"In the midst of 20th-century horrors and indeed a philosophy of anxiety and worry and dread," Kearney said, "Bachelard without denying any of that, opens a space for welcome and for joy. One of his contemporaries, Paul Ricoeur, summed up Bachelard's philosophy by saying, it's the joy of yes, in the sadness of no."


Guests in this episode:

Aurosa Alison is a professor of Landscape Aesthetics at Politecnico di Milano and in Digital Aesthetics at the University of Naples, Federico II. She is editor-in-chief of the international journal, Bachelard Studies. Her PhD thesis focussed on Gaston Bachelard's The Poetics of Space

Isobel Egan is a ceramic artist living and working in Ireland. Her work is included in a number of permanent collections including the National Museum of Ireland, Dublin and the Taipei County Yingge Ceramics Museum, Taiwan. 

Richard Kearney holds the Charles B. Seelig Chair of Philosophy at Boston College and has served as a Visiting Professor at University College Dublin and the University of Paris (Sorbonne). He is the author of 25 books on European philosophy and literature.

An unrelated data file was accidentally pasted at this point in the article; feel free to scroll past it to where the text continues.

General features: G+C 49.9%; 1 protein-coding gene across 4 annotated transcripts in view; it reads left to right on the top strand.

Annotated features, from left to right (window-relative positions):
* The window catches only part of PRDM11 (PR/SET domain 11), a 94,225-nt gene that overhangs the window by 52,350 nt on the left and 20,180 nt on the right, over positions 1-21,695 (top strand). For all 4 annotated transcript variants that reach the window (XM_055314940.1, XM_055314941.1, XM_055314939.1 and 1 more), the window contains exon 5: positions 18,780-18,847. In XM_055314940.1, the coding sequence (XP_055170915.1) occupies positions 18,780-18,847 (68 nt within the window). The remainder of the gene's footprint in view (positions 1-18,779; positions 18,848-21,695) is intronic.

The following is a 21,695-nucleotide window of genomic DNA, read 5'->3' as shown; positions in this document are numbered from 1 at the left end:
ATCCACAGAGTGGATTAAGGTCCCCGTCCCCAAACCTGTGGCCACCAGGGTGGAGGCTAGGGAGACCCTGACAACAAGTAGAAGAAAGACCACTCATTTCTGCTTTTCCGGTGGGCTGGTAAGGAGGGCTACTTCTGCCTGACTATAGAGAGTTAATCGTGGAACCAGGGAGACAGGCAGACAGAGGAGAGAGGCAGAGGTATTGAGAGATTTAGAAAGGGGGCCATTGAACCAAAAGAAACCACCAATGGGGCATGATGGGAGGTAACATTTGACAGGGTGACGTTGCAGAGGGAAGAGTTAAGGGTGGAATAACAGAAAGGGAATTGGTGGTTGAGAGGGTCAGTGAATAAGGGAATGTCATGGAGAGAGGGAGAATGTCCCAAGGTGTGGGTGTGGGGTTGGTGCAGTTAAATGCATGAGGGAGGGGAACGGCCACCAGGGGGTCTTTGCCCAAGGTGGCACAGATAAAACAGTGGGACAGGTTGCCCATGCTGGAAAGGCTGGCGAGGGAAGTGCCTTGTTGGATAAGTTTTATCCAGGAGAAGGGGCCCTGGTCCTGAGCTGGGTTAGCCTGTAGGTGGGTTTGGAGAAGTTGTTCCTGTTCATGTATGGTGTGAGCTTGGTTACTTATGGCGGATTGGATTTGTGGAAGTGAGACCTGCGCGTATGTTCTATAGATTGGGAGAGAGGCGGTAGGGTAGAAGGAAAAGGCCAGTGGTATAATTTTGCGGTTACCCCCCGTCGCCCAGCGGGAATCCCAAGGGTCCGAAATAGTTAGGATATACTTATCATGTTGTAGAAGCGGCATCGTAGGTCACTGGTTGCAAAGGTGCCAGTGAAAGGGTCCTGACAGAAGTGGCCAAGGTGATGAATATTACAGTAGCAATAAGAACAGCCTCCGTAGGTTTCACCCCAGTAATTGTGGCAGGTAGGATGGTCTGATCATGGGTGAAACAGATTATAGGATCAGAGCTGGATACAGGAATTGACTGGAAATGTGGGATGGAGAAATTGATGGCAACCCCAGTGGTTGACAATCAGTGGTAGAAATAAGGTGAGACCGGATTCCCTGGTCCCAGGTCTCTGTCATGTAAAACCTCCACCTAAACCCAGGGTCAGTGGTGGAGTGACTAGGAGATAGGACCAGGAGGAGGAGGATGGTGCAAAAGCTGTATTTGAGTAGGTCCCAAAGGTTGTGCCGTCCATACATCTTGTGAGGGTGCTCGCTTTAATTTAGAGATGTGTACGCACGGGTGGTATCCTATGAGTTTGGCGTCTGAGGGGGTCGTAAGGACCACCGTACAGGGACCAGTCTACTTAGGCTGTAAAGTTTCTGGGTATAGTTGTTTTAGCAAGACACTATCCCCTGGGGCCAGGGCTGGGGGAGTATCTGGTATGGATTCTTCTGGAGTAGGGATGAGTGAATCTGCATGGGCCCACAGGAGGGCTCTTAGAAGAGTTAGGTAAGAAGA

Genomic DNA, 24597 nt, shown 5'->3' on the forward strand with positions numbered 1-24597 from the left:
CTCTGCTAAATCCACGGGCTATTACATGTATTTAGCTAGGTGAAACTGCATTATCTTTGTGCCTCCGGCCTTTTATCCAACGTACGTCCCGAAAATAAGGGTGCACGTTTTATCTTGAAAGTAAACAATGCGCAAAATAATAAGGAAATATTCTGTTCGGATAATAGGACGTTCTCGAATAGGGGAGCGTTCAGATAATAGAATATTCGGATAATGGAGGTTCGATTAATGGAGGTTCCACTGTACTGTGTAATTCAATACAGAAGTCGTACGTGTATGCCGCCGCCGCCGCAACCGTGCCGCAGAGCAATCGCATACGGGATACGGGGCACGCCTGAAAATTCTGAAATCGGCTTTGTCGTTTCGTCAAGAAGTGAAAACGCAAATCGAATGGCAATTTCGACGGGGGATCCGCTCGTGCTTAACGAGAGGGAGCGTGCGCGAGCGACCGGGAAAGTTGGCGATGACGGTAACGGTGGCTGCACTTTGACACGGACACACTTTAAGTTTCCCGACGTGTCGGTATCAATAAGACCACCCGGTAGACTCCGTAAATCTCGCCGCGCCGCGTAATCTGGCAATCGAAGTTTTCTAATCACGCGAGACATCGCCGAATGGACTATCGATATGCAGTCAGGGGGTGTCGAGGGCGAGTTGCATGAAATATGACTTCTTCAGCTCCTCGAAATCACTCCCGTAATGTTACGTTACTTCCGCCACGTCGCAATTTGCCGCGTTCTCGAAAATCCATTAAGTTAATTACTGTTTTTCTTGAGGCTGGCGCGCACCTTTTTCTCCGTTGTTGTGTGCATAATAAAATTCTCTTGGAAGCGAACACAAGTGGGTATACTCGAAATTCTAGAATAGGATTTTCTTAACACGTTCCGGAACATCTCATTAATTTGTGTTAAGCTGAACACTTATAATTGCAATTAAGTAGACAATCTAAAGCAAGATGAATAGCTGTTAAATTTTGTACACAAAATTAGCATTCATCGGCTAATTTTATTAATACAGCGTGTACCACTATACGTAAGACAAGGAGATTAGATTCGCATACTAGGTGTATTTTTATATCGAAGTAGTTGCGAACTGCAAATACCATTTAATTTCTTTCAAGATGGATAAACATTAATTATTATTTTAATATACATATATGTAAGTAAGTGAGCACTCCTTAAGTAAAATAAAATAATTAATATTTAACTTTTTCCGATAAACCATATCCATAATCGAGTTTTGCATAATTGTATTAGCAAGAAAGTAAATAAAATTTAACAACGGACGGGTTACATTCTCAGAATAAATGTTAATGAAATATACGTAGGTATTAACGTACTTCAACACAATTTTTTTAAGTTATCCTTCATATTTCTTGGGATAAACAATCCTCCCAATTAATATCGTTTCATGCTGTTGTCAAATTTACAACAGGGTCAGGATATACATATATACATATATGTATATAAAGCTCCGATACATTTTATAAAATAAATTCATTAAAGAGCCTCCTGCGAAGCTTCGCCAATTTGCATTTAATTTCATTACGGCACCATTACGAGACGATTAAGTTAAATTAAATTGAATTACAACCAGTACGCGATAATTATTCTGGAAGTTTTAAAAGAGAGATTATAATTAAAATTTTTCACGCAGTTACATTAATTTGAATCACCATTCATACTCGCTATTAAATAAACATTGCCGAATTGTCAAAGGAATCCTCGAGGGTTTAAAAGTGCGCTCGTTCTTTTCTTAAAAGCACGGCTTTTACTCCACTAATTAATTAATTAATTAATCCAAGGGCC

Juhani Pallasmaa is an architect, professor emeritus, and writer in Helsinki. He is former rector of the Institute of Industrial Design Helsinki. His many books include The Embodied Image, The Thinking Hand, The Architecture of Image, and The Eyes of the Skin.

Molly Peacock is a distinguished North American poet and biographer, author of The Analyst: Poems and Flower Diary: In Which Mary Hiester Reid Paints, Travels, Marries & Opens a Door about the neglected Canadian painter. Her newest poetry endeavour, A Friend Sails in on a Poem, is forthcoming in Fall 2023 from Palimpsest Press. 

Ken Worpole is a writer and social historian, whose work includes books on architecture, landscape and public policy.  A new edition of his book Modern Hospice Design: The Architecture of Palliative Care (Routledge, 2009) will be published in 2023. His most recent book, No Matter How Many Skies Have Fallen, is a study of a wartime Christian pacifist community in Frating, Essex.

Archival audio of Gaston Bachelard from an interview with Paule Chavasses, RDF. Recorded February 21,1959. Archive Ina-Radio France.

Gaston Bachelard, The Poetics of Space, Translated by Maria Jolas. Penguin Books, 2014. First published in the U.S. by Orion Press, Inc., 1964. Copyright 1958 by Presses Universitaires de France.


*This documentary about Gaston Bachelard's The Poetics of Space was produced by Alisa Siegel.